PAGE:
Rim wear: when is it too much?

By now you should all be familiar with the REAL advantages of a set of wheels built from available components: parts can be replaced. So, the next question is when to replace parts? For spokes it is easy, as when one breaks, you get it replaced, at the second one, you go for a full rebuild as it means all the spokes are fatigued.

What about rims? This is a more delicate subject and potentially more hairy. Some rims have wear indicators, tiny grooves that disappear upon wear of the brake track as a warning sign, others simply don’t. In fact most don’t have any wear indicator. If you allow a rim to become too thin, this happens


A Mavic Open PRO that didn’t make it…

Embedded image on Photobucket

… and an H plus Son TB 14 that made it despite extreme wear…

The rim side wall, pressured, by the clincher tyre, bursts out in a bang. This is typically a sudden event, which can happen while you pump up your tyres in the morning, or while you are out on a ride. Needless to say, it is very dangerous. After a long cold and wet winter, chances are your rims have taken quite a shave and it is probably a good idea to have a look at them. This particular rim had only 0.7 mm of alloy left at the point where it failed, but whenever the wall thickness reaches 1 mm, you are in uncharted territory and anything can happen. It is often difficult to assess if a rim needs replacement and all the advice I can offer is in the form of a few golden rules:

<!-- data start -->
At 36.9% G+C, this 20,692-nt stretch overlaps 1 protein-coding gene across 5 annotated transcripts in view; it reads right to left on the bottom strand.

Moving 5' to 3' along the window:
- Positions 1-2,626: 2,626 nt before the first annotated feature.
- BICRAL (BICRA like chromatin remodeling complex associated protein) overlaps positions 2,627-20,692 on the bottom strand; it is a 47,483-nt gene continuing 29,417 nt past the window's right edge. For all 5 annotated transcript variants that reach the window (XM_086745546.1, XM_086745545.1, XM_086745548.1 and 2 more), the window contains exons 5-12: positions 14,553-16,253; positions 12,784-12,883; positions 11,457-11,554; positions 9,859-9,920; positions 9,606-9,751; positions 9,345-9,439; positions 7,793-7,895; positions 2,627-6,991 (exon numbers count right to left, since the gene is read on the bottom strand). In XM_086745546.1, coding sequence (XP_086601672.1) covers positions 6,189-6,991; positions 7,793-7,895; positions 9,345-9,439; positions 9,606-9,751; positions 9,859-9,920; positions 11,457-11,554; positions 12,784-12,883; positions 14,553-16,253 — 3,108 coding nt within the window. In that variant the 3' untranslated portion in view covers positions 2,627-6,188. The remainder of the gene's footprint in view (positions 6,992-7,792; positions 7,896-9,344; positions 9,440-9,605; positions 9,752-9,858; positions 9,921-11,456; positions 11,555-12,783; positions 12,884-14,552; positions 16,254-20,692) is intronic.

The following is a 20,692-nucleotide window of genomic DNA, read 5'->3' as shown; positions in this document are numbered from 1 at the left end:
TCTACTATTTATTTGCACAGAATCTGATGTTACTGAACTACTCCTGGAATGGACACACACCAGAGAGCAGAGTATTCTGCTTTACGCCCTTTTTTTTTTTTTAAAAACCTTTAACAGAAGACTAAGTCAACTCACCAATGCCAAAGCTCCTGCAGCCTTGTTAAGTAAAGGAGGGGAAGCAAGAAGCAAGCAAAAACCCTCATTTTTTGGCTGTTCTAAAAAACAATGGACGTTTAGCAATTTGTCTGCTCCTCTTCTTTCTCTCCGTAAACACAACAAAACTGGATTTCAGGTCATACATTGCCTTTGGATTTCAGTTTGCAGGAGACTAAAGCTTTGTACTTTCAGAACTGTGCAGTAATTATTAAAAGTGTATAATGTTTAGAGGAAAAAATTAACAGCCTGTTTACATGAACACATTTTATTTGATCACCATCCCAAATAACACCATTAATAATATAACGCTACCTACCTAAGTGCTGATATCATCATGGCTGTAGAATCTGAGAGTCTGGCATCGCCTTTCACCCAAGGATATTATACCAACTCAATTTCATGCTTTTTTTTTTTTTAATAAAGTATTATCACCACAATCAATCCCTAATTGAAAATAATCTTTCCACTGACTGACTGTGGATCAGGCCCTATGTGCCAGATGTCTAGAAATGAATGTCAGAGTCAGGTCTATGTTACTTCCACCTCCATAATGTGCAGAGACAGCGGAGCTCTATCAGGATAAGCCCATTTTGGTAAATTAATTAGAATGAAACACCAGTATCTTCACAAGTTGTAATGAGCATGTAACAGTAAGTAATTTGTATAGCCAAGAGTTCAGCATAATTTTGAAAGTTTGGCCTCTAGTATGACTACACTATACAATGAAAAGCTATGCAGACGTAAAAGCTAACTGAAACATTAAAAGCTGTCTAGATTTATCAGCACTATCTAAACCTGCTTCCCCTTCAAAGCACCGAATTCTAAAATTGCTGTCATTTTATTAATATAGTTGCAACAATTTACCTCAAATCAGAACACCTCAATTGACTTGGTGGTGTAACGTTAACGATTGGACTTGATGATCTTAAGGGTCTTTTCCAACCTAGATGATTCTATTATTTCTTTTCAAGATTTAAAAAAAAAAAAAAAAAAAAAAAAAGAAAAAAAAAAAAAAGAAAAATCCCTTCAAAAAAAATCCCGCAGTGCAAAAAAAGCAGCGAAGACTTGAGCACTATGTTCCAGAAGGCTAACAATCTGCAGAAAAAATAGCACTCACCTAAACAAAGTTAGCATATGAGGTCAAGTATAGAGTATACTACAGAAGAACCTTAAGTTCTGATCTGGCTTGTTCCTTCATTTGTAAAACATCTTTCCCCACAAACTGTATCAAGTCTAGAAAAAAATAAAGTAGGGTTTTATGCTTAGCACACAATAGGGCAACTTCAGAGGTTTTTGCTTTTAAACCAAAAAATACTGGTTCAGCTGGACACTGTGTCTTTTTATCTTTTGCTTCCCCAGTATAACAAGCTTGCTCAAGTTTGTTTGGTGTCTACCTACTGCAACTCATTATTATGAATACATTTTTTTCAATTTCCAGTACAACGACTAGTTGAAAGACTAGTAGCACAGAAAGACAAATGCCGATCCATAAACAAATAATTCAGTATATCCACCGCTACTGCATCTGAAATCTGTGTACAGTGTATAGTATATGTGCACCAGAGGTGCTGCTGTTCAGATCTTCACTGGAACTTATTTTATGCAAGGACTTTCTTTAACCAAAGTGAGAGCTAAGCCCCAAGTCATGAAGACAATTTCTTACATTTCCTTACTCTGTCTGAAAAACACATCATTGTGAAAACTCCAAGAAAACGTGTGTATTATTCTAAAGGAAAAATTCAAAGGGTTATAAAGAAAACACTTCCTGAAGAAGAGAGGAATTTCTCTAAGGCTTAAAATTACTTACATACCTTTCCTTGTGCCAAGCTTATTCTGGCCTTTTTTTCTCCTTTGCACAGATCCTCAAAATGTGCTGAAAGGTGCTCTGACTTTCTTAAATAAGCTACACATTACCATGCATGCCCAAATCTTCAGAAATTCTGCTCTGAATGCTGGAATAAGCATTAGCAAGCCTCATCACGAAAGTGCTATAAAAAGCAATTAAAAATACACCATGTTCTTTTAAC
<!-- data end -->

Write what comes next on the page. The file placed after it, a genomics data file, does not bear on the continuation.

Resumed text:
1) If you feel the rim is slightly concave and you are in doubt, get it replaced

2) Always inspect your rims after long spells of riding in wet weather

3) Keep your rim brake track and your brake pads clean, debris wear rims at an exceptionally fast rate

4) Replace brake pads as needed, don’t wait for them to wear too thin

5) Consider cable operated disc brakes for your next commuting/winter bike. The technology is mature even for road bikes


5 thoughts on “Rim wear: when is it too much?

  1. Interesting. My rear Fulcrum R5 has covered around 7500 miles and I think it’s due for replacement, but there’s no rim wear indicator and I’m really not sure! I’m quite “brake happy” too. It may be time for a closer inspection before something like that Mavic happens! 😮


    • You can measure the wall thickness with a gauge… new rims are around 1.3-1.4… if you are under 1 mm it is uncharted territory. Most rims will fail at at around 0.7 mm in my experience, but I have seen a TB 14 surviving when it was only 0.5… so it’s down to luck, really


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